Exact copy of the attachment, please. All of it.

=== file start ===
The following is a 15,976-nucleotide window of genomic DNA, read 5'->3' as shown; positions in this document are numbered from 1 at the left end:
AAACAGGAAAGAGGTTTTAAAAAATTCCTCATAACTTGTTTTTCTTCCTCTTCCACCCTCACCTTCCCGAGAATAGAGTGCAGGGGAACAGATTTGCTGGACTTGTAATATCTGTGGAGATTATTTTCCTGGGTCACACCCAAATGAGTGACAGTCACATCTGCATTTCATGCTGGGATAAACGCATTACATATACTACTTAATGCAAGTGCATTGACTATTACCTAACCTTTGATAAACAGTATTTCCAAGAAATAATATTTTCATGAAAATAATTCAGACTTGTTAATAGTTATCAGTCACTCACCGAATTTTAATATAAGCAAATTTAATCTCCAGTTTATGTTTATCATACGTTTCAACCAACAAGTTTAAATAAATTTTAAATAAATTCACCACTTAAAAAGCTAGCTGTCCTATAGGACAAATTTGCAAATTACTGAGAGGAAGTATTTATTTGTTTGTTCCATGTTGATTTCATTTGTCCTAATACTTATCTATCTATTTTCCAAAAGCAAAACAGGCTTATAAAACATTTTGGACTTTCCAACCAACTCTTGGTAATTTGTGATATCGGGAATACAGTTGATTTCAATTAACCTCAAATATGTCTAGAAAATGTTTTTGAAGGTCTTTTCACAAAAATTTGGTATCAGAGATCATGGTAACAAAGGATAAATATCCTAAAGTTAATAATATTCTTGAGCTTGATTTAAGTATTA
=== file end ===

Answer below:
The following is a 15,976-nucleotide window of genomic DNA, read 5'->3' as shown; positions in this document are numbered from 1 at the left end:
AAACAGGAAAGAGGTTTTAAAAAATTCCTCATAACTTGTTTTTCTTCCTCTTCCACCCTCACCTTCCCGAGAATAGAGTGCAGGGGAACAGATTTGCTGGACTTGTAATATCTGTGGAGATTATTTTCCTGGGTCACACCCAAATGAGTGACAGTCACATCTGCATTTCATGCTGGGATAAACGCATTACATATACTACTTAATGCAAGTGCATTGACTATTACCTAACCTTTGATAAACAGTATTTCCAAGAAATAATATTTTCATGAAAATAATTCAGACTTGTTAATAGTTATCAGTCACTCACCGAATTTTAATATAAGCAAATTTAATCTCCAGTTTATGTTTATCATACGTTTCAACCAACAAGTTTAAATAAATTTTAAATAAATTCACCACTTAAAAAGCTAGCTGTCCTATAGGACAAATTTGCAAATTACTGAGAGGAAGTATTTATTTGTTTGTTCCATGTTGATTTCATTTGTCCTAATACTTATCTATCTATTTTCCAAAAGCAAAACAGGCTTATAAAACATTTTGGACTTTCCAACCAACTCTTGGTAATTTGTGATATCGGGAATACAGTTGATTTCAATTAACCTCAAATATGTCTAGAAAATGTTTTTGAAGGTCTTTTCACAAAAATTTGGTATCAGAGATCATGGTAACAAAGGATAAATATCCTAAAGTTAATAATATTCTTGAGCTTGATTTAAGTATTA